Industry 4.0: What it is and Where it’s Going
Have you encountered the term “Industry 4.0?” Many have not, yet it signals what is potentially a seismic shift in industry, and one not without its challenges. The concept of Industry 4.0, or the fourth Industrial Revolution, has been around for roughly a decade, yet as of 2020 one study showed that less than half of all business leaders had a solid understanding of the term.
What is Industry 4.0?
As noted, the “4.0” part of the term references what’s generally considered to be the fourth Industrial Revolution. The first Industrial Revolution, of course, began in the late 18th century as manual means of production gave way to water and then steam power.
A century or so later, gas, electric and oil power began to supplant steam, ushering in the second Industrial Revolution. Then in the mid-20th century, the third incarnation saw the addition of computers and telecommunications, and even some basic forms of automation, to industrial processes.
Now comes Industry 4.0, a result of the advent of smart technologies including AI, VR, robotics, 3D printing and connected systems.
The Technology of Industry 4.0
While specific applications will vary widely from industry to industry and even from organization to organization, the pillars of technology driving Industry 4.0 include:
The Internet of Things (IoT): IoT devices are as common as your Smart TV, but in industry the IoT encompasses machines of all kinds that can communicate with each other and provide a continuous flow of data via the cloud. This allows for better data analysis and potentially improved automation processes.
Cloud and edge computing: Cloud technology makes any organization, industrial or not, more efficient by streamlining the collection and integration of data. Edge computing draws its name from data analysis processes conducted “on the edge;” essentially, the analysis of the data happens closer to the source of the data, allowing for more timely decision making and reducing security risks.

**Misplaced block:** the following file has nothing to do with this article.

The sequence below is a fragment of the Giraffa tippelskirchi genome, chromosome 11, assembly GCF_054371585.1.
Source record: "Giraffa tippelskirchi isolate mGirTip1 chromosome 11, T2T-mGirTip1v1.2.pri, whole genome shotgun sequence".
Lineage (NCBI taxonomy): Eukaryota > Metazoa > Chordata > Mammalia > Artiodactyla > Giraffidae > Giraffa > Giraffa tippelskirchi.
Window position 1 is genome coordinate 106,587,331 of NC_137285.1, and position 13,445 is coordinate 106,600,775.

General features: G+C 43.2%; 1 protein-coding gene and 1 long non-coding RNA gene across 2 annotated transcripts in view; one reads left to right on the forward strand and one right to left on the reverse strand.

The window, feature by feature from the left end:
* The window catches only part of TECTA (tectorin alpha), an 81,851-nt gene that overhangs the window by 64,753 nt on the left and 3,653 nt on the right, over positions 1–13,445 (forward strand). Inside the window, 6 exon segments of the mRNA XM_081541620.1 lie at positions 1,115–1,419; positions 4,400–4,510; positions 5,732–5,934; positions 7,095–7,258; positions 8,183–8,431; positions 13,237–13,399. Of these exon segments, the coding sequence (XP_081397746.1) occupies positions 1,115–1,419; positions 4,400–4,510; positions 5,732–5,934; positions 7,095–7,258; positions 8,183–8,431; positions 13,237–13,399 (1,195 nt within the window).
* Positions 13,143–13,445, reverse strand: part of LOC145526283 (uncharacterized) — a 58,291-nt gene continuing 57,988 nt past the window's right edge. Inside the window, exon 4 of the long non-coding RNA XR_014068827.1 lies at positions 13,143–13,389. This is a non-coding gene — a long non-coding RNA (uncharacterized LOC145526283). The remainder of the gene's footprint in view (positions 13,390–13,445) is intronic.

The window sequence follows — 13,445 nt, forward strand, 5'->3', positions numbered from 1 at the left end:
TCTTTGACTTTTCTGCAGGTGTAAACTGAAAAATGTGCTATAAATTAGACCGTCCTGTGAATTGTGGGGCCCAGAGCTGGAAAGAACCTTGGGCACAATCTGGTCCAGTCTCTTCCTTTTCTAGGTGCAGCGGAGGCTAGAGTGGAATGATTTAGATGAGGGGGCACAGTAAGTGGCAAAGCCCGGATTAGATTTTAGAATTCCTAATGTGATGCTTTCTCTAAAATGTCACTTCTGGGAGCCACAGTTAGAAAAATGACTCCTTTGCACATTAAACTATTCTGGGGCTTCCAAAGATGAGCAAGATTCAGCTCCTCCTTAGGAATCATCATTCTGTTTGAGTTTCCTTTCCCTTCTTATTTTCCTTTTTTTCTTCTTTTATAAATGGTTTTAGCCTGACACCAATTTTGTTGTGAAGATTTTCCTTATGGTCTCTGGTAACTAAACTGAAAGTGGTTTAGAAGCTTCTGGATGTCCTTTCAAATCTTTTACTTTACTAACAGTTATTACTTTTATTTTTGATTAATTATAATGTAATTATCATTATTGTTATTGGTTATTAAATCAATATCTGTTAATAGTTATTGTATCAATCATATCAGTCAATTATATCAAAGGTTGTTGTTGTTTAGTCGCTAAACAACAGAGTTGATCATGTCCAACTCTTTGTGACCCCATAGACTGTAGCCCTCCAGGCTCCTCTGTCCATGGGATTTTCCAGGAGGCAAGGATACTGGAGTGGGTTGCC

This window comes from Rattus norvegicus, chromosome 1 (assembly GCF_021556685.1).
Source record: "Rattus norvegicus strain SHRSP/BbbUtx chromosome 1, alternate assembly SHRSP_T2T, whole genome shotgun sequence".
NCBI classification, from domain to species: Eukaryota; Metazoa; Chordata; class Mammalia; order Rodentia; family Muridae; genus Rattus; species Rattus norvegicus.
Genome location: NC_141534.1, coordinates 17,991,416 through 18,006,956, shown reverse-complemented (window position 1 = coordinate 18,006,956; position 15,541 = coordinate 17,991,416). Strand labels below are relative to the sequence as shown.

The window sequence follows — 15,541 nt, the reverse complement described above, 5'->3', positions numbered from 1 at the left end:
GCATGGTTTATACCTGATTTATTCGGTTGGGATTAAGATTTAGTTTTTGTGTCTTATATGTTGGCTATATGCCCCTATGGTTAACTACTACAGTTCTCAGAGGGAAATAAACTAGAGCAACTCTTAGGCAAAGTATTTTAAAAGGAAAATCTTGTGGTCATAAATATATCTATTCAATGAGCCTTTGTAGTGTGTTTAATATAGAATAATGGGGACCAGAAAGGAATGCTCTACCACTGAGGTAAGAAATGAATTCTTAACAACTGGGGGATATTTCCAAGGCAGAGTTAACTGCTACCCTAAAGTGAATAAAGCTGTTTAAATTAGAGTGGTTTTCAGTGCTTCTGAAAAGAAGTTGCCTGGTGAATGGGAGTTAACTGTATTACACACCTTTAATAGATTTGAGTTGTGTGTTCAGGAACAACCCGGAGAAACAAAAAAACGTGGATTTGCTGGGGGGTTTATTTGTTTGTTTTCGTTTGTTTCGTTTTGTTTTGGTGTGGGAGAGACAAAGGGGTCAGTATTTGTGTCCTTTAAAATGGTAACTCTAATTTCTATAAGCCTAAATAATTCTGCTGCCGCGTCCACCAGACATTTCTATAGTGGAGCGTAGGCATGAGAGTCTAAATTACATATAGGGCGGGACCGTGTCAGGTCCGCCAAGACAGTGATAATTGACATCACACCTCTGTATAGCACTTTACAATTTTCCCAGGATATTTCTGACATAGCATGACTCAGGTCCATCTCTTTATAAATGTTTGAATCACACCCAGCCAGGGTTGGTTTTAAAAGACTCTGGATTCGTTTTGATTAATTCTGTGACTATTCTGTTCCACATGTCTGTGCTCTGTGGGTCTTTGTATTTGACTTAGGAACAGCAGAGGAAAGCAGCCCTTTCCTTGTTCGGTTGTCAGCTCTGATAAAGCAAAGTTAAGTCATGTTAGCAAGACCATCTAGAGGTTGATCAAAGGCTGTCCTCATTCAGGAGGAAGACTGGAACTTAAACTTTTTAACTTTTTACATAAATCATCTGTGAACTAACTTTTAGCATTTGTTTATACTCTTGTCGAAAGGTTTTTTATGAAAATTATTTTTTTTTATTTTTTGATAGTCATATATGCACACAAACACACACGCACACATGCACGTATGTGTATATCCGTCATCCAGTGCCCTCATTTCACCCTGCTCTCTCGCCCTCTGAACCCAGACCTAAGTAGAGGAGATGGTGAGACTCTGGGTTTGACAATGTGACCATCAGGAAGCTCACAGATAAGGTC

AI and machine learning: Anyone who’s dabbled with ChatGPT can begin to see the potential for AI and machine learning. In industry, the benefits can include improved automation processes, forewarning of pending machine breakdowns and vastly improved insights into business processes.
Robotics: The use of robots in manufacturing, for one example, is nothing new. The robotics of Industry 4.0 take this to another level with innovations such as drivers forklifts and other automated guided vehicles (AGVs).
VR and XR: Virtual reality and extended reality aren’t just for gamers. Companies of all stripes are using VR and XR to improve collaboration, boost creativity and take employee training processes to a new level.
If all that sounds like it doesn’t have much to do with the machinery and smokestacks we associate with the term “industry,” consider the advent of the digital twin. Made possible by a combination of the above technologies, digital twins are virtual replicas of anything from a single machine to an entire production line or supply chain. The digital twin can be manipulated to experiment and discover new efficiencies without affecting the operation of the original. Greater productivity, reduced downtime and more efficient supply chains are all potential outcomes.
Challenges of Industry 4.0
In a time when finding adequate numbers of workers has been a hurdle for many organizations, the shift to Industry 4.0 adds a new degree of difficulty by requiring different skill sets in many cases. Technological aptitude will be a requirement for a growing number of positions.
The flip side of that concern is whether increased automation and machine learning will reduce the number of humans required. Job displacement is likely to be a reality in certain industries.
Every machine in the IoT and every new nexus of the shared data is also a potential new point of entry for a data breach. Data privacy and security will continue to grow in importance as Industry 4.0 forges ahead.
Finally, the various technologies driving Industry 4.0 obviously aren’t free. The costs associated with acquisition and implementation are significant, and many organizations will need more convincing of the value proposition. In some ways this is already happening as the supply chain issues of the last few years have led some companies to seek greater efficiencies by deploying some or all of these technologies.